• increasing the maximum financial penalties which can be imposed on entities in Oman from OMR5,000 to OMR10,000; and
  • the ability to impose fines of up to OMR100,000 and jail terms ranging from three (3) months to fifteen (15) years for dangerous commodities that have adverse effect on consumers.

At this stage, it is still too early on in the legislative process to provide a thorough assessment of the impact of the new amendments. However, the proposed new amendments have already come under criticism with local publications reporting that they will be very costly for shops and small businesses in Oman.  In contrast, others have voiced concerns that the amendments do not go far enough in terms of penalizing violators.

The Commercial Agency Law Amendment

Commercial Agencies are used as one of the principal methods by which products and services are imported into the Sultanate of Oman.  Given their strategic importance to the economy of Oman, the Majilis Al Shura also discussed amendments to the Commercial Agency Law (Royal Decree 26/1977, as amended by Royal Decree 82/1984, 73/1996 and 66/2005) during the same sitting which discussed the amendments to the Consumer Protection Law noted above.  These additional changes follow the receipt of a report from the Legislation and Legal Committee recommending modifications to this law.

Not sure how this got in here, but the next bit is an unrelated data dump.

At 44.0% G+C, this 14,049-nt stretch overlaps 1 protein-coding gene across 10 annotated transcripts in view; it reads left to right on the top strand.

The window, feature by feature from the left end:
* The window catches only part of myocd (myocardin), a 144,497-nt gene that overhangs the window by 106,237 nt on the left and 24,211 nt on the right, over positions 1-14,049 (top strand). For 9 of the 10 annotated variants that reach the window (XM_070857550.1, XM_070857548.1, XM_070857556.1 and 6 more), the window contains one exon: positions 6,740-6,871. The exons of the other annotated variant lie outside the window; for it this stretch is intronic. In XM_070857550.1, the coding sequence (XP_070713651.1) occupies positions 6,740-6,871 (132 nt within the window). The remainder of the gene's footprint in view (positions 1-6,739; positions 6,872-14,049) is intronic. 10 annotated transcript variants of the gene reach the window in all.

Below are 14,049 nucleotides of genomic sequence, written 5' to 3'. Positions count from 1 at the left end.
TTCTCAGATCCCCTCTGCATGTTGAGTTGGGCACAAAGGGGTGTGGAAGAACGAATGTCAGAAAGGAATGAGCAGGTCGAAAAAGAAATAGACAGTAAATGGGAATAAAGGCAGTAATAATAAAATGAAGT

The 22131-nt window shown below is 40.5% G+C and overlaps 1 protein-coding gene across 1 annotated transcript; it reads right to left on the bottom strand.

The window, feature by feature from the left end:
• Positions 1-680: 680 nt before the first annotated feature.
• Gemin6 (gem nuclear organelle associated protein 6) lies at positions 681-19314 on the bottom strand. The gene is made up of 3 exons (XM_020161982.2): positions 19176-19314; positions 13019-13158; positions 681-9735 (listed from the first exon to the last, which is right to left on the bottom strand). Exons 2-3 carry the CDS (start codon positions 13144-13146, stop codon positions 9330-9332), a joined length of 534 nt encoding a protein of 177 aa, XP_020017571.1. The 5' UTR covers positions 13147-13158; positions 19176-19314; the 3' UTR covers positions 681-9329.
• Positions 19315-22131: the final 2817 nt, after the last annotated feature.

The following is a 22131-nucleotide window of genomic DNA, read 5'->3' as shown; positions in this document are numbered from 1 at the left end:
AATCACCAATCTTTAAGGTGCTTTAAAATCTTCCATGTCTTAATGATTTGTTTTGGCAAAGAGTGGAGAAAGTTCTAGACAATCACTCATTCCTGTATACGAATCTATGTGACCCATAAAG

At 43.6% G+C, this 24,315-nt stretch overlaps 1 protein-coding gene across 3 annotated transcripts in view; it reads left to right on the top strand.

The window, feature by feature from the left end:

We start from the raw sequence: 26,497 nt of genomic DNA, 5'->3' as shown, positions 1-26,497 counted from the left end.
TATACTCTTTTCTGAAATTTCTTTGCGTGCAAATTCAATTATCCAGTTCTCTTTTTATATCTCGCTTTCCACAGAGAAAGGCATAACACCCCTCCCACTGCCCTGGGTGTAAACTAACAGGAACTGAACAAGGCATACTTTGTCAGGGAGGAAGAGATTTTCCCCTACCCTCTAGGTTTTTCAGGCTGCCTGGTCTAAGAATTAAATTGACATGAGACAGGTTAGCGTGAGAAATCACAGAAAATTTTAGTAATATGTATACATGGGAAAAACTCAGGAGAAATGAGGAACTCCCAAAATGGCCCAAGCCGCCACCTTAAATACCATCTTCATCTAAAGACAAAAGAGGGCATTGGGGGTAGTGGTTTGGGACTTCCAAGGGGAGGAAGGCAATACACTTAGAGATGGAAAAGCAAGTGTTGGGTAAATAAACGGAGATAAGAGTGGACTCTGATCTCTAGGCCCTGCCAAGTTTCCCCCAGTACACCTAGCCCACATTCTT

One of the proposed amendments was to limit the number of agencies operating in Oman in order to exert greater control in the local market. Other proposed amendments were rejected including a recommendation to limit the number of car agencies in the Sultanate. The Majlis Al Shura rejected this proposition because they felt that limiting the number of car agencies would not only have an adverse effect on car sales, but also before and after car sale services, the cumulative effect of which could be potentially very damaging to the Omani economy.

Opportunity Knocks

The amendments outlined in this article provide a clear indication of how the Government intends to shape and reform the Omani economy in years to come.  Whatever the final outcome of the changes which are promulgated into force, there will inevitably be some differences which existing businesses need to be aware of and some opportunities for new businesses to capitalize on.